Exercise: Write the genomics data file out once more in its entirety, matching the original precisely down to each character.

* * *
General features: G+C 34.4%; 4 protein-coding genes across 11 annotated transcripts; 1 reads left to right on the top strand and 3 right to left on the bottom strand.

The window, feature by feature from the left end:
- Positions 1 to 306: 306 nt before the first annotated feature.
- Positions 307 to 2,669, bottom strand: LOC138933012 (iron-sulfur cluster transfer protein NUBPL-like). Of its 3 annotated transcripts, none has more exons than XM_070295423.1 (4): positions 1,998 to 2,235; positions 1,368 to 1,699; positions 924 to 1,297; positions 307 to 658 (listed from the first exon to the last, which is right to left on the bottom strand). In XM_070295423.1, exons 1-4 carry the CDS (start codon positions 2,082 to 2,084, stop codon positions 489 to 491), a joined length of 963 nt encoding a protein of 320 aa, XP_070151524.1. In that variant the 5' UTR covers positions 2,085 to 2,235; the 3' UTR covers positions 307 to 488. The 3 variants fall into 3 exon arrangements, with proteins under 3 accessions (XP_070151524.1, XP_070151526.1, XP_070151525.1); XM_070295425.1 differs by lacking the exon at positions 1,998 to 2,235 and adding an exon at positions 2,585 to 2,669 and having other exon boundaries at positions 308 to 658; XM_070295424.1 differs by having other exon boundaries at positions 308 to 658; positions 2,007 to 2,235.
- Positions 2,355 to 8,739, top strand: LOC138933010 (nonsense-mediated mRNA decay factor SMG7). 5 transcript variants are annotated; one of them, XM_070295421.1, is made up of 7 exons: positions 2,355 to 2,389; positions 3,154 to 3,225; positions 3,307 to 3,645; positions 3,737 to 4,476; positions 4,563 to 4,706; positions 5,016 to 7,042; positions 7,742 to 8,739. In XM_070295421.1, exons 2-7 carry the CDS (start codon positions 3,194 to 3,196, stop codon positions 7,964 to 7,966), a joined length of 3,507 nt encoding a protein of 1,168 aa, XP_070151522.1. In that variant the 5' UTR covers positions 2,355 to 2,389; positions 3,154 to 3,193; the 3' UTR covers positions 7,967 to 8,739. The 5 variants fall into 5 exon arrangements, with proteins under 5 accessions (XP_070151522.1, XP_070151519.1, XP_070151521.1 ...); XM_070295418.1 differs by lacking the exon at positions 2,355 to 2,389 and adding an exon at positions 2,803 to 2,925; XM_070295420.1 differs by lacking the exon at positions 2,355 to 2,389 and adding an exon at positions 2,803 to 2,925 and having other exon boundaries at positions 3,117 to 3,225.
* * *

General features: G+C 34.4%; 4 protein-coding genes across 11 annotated transcripts; 1 reads left to right on the top strand and 3 right to left on the bottom strand.

The window, feature by feature from the left end:
- Positions 1 to 306: 306 nt before the first annotated feature.
- Positions 307 to 2,669, bottom strand: LOC138933012 (iron-sulfur cluster transfer protein NUBPL-like). Of its 3 annotated transcripts, none has more exons than XM_070295423.1 (4): positions 1,998 to 2,235; positions 1,368 to 1,699; positions 924 to 1,297; positions 307 to 658 (listed from the first exon to the last, which is right to left on the bottom strand). In XM_070295423.1, exons 1-4 carry the CDS (start codon positions 2,082 to 2,084, stop codon positions 489 to 491), a joined length of 963 nt encoding a protein of 320 aa, XP_070151524.1. In that variant the 5' UTR covers positions 2,085 to 2,235; the 3' UTR covers positions 307 to 488. The 3 variants fall into 3 exon arrangements, with proteins under 3 accessions (XP_070151524.1, XP_070151526.1, XP_070151525.1); XM_070295425.1 differs by lacking the exon at positions 1,998 to 2,235 and adding an exon at positions 2,585 to 2,669 and having other exon boundaries at positions 308 to 658; XM_070295424.1 differs by having other exon boundaries at positions 308 to 658; positions 2,007 to 2,235.
- Positions 2,355 to 8,739, top strand: LOC138933010 (nonsense-mediated mRNA decay factor SMG7). 5 transcript variants are annotated; one of them, XM_070295421.1, is made up of 7 exons: positions 2,355 to 2,389; positions 3,154 to 3,225; positions 3,307 to 3,645; positions 3,737 to 4,476; positions 4,563 to 4,706; positions 5,016 to 7,042; positions 7,742 to 8,739. In XM_070295421.1, exons 2-7 carry the CDS (start codon positions 3,194 to 3,196, stop codon positions 7,964 to 7,966), a joined length of 3,507 nt encoding a protein of 1,168 aa, XP_070151522.1. In that variant the 5' UTR covers positions 2,355 to 2,389; positions 3,154 to 3,193; the 3' UTR covers positions 7,967 to 8,739. The 5 variants fall into 5 exon arrangements, with proteins under 5 accessions (XP_070151522.1, XP_070151519.1, XP_070151521.1 ...); XM_070295418.1 differs by lacking the exon at positions 2,355 to 2,389 and adding an exon at positions 2,803 to 2,925; XM_070295420.1 differs by lacking the exon at positions 2,355 to 2,389 and adding an exon at positions 2,803 to 2,925 and having other exon boundaries at positions 3,117 to 3,225.